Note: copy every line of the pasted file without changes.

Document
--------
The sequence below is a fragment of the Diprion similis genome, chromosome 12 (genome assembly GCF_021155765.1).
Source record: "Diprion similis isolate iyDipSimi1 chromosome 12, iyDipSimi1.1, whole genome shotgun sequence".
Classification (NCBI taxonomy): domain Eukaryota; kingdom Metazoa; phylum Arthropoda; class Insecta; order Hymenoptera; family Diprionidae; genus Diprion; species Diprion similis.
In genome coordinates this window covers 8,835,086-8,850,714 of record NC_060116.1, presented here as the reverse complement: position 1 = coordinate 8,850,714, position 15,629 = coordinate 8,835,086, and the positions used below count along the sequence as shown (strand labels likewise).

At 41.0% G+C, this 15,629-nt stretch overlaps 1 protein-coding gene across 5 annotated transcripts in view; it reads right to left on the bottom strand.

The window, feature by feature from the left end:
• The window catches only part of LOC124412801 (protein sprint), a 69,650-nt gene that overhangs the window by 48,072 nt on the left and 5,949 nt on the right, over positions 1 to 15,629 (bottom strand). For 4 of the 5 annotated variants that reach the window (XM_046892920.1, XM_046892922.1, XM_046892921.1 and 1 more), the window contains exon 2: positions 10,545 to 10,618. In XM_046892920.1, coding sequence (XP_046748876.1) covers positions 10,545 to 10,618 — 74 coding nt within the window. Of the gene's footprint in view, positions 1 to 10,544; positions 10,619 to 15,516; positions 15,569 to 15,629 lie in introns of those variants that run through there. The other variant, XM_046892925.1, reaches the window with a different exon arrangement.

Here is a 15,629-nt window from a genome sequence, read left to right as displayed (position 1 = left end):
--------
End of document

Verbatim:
The sequence below is a fragment of the Diprion similis genome, chromosome 12 (genome assembly GCF_021155765.1).
Source record: "Diprion similis isolate iyDipSimi1 chromosome 12, iyDipSimi1.1, whole genome shotgun sequence".
Classification (NCBI taxonomy): domain Eukaryota; kingdom Metazoa; phylum Arthropoda; class Insecta; order Hymenoptera; family Diprionidae; genus Diprion; species Diprion similis.
In genome coordinates this window covers 8,835,086-8,850,714 of record NC_060116.1, presented here as the reverse complement: position 1 = coordinate 8,850,714, position 15,629 = coordinate 8,835,086, and the positions used below count along the sequence as shown (strand labels likewise).

At 41.0% G+C, this 15,629-nt stretch overlaps 1 protein-coding gene across 5 annotated transcripts in view; it reads right to left on the bottom strand.

The window, feature by feature from the left end:
• The window catches only part of LOC124412801 (protein sprint), a 69,650-nt gene that overhangs the window by 48,072 nt on the left and 5,949 nt on the right, over positions 1 to 15,629 (bottom strand). For 4 of the 5 annotated variants that reach the window (XM_046892920.1, XM_046892922.1, XM_046892921.1 and 1 more), the window contains exon 2: positions 10,545 to 10,618. In XM_046892920.1, coding sequence (XP_046748876.1) covers positions 10,545 to 10,618 — 74 coding nt within the window. Of the gene's footprint in view, positions 1 to 10,544; positions 10,619 to 15,516; positions 15,569 to 15,629 lie in introns of those variants that run through there. The other variant, XM_046892925.1, reaches the window with a different exon arrangement.

Here is a 15,629-nt window from a genome sequence, read left to right as displayed (position 1 = left end):